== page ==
Educational Publishing

Educational Publishing: Views for Editors

May 18, 2005
Organized by David Couzens and Christine Freeman
Notes by Dawn Adams

Panelists were:

  • Liz Russell, Director of Development for Teachers' Curriculum Institute
  • Claire Masson, Managing Producer at Addison-Wesley/Benjamin Cummings
  • Lana Costantini, Vice President and Executive Editor at Straight Line Editorial Development
  • David Couzens, freelance editor in math and science
Because schools are everywhere, making textbooks is big business, whether elementary-high school (el-high or K-12) or college. Educational publishing, with its guaranteed audience and defined target market, creates a highly competitive environment among publishers all seeking a piece of the pie, or preferably the whole darned thing.

"Twenty or thirty years ago, textbooks were one- or two-color, without much illustration," said Liz Russell, Director of Development for Teachers' Curriculum Institute, a publisher of social studies materials. "Now, books are bigger and heavier, customized to various state standards. There is an enormous range of supplemental materials out there—print, online, CD. We start with core content and move out from there."

In the el-high market, state adoption programs play a key role in determining content. With today's technology, it's possible to create a textbook that is specifically geared to satisfying the standards of a large market such as Florida. Customizing a text can be as simple as adding a special title page or as complex as adding material about the state or tables correlating textbook content to a state's standards.

And then there's the political angle. "Publishers have to create materials for students working below level, for second-language learners, etc.," said Lana Costantini, Vice President and Executive Editor at Straight Line Editorial Development, a team that does writing and editing for major publishers such as Harcourt and Houghton Mifflin. "This has meant that there are three more books for every level."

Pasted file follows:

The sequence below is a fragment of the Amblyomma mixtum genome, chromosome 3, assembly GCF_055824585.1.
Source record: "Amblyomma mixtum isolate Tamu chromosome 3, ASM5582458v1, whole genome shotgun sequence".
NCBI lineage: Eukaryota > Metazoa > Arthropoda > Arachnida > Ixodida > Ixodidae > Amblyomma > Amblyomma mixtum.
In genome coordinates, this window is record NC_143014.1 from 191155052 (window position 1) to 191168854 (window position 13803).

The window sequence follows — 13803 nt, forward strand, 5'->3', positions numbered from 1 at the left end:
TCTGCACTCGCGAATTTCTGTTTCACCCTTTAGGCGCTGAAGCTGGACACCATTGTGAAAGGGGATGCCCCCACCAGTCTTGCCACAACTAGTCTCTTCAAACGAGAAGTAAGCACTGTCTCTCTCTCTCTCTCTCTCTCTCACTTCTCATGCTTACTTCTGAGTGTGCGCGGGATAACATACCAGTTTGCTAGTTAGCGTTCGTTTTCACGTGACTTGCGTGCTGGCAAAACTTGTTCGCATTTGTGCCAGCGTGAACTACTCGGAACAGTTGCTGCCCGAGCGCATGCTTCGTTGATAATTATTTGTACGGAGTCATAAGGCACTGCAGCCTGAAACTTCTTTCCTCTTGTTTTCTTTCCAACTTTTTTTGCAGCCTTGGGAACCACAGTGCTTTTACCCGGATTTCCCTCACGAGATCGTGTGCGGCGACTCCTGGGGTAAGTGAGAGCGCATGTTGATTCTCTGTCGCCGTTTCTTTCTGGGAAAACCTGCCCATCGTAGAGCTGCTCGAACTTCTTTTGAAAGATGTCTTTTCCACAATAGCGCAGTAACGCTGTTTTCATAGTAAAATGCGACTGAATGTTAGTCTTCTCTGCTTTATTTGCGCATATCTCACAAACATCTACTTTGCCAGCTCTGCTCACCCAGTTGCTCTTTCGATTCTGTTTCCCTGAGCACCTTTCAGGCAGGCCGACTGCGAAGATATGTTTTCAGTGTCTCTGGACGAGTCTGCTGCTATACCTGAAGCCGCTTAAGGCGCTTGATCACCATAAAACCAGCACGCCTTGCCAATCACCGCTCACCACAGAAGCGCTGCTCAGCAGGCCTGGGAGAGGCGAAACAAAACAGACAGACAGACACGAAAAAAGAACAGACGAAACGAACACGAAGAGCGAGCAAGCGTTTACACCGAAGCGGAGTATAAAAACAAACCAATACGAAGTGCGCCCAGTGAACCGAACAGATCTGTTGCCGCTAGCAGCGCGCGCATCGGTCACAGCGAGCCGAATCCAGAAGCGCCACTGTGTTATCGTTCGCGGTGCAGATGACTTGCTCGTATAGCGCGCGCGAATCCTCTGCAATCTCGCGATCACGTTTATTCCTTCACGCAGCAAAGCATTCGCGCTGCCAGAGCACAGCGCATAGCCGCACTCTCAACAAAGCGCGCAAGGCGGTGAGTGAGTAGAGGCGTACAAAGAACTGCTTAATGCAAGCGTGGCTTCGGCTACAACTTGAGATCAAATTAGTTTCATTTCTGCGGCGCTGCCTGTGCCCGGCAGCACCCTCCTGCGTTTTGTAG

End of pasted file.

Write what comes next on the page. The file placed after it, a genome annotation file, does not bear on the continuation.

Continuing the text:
Russell noted that pressure groups play a huge role in el-high publishing because it's generally public money that funds schools. A textbook that is used throughout the state has to satisfy everyone—not an easy task. Costantini said that quite often, publishers get around dicey issues like the Big Bang vs. creationism by generalizing.

"Publishers avoid specific numbers," Costantini said. "In the language arts, there are whole lists of things we can't mention. Publishers aren't really to blame; there are small, vocal groups of people who pull their kids out of school and sue" if controversial material is included.

Another factor unique to educational publishing is the influence of the academic calendar, David Couzens, freelance editor, noted. Books have to be available for the start of the school year, which means they must be marketed in the spring. And, according to Russell, for open-territory sales (states without adoption programs), sales people have to start selling even sooner.

College textbooks differ from el-high in that there are no state adoption programs, and satisfying the needs of pressure groups isn't such an issue. But as in el-high, there is intense competition among publishers, as the life of an edition gets shorter and shorter. From the 1980s to the present, the number of educational publishers dwindled because of acquisitions and mergers; those that remain have become extremely cost-conscious and risk-averse.